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· > Enzymes and digestion
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Enzymes are biological catalysts. There are optimum temperatures and
pH*pH*: /Scale of acidity/alkalinity. pH below 7 = acidic, pH above 7 =
alkaline/ values at which their activity is greatest. Enzymes are also
proteins, and usually denatured above about 45ºC.

Enzymes are important in respiration. Aerobic respiration releases energy
from glucose.

** What are enzymes? **

Enzymes are biological catalysts - catalysts are substances that increase
the rate of chemical reactions without being used up. Enzymes are also
proteins*proteins*: /organic compounds made up of amino acid molecules. One
of the three main food groups, proteins are needed by the body for cell
growth and repair./ that are folded into complex shapes that allow smaller
molecules to fit into them. The place where these *substrate* molecules fit
is called the *active site*


what are enzymes

Enzyme - Wikipedia, the free encyclopedia


** Enzyme **

From Wikipedia, the free encyclopedia
Jump to: navigation, search
"Biocatalyst" redirects here. For the use of natural catalysts in organic
chemistry, see Biocatalysis.
Human glyoxalase I. Two zinc ions that are needed for the enzyme to
catalyze its reaction are shown as purple spheres, and an enzyme inhibitor
called /S/-hexylglutathione is shown as a space-filling model, filling the
two active sites.

*Enzymes* /ˈɛnzaɪmz/ are large biological molecules responsible
for the thousands of chemical interconversions that sustain life.^[1]^[2]
They are highly selective catalysts, greatly accelerating both the rate and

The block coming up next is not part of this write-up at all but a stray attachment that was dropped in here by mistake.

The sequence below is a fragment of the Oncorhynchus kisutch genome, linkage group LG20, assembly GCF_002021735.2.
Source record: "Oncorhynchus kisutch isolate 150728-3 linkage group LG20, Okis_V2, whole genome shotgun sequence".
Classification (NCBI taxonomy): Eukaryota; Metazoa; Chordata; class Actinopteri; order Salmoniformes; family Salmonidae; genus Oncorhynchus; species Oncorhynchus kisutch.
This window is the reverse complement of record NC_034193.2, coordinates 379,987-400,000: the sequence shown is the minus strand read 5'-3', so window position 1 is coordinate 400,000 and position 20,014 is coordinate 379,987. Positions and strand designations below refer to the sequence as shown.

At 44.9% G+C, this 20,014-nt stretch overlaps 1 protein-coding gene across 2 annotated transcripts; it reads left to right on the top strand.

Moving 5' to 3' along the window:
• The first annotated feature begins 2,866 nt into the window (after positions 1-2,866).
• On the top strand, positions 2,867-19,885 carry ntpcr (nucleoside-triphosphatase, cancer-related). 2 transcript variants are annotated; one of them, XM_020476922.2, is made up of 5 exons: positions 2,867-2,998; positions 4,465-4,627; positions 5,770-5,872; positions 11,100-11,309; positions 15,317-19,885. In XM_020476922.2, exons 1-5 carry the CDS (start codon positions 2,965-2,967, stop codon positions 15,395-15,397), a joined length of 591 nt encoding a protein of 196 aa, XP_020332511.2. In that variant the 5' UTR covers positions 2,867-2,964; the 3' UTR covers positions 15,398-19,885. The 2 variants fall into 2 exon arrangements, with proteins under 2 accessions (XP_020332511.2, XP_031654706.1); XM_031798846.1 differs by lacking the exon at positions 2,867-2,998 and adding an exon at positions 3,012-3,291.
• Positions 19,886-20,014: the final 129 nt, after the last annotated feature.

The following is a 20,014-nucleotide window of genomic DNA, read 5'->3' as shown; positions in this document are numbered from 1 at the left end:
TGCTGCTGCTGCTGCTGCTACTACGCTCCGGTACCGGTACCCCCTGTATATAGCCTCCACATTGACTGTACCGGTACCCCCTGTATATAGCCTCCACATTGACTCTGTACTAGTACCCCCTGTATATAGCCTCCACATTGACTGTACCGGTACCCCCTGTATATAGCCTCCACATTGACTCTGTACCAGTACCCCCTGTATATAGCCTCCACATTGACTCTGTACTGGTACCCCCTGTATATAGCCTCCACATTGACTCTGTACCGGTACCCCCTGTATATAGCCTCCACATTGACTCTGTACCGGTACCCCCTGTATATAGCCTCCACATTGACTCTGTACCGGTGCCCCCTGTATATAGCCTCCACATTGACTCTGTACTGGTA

specificity of metabolic reactions, from the digestion of food to the
synthesis of DNA. Most enzymes are proteins, although some catalytic RNA
molecules have been identified. Enzymes adopt a specific three-dimensional
structure, and may employ organic (e.g. biotin) and inorganic (e.g.
magnesium ion) cofactors to assist in catalysis.

In enzymatic reactions, the molecules at the beginning of the process,
called substrates, are converted into different molecules, called products.
Almost all chemical reactions in a biological cell need enzymes in order to
occur at rates sufficient for life. Since enzymes are selective for their
substrates and speed up only a few reactions from among many possibilities,
the set of enzymes made in a cell determines which metabolic pathways occur
in that cell.

Like all catalysts, enzymes work by lowering the activation energy
(/E/[a]^‡) for a reaction, thus dramatically increasing the rate of
the reaction. As a result, products are formed faster and reactions reach
their equilibrium state more rapidly. Most enzyme reaction rates are
millions of times faster than those of comparable un-catalyzed reactions.
As with all catalysts, enzymes are not consumed by the reactions they
catalyze, nor do they alter the equilibrium of these reactions. However,
enzymes do differ


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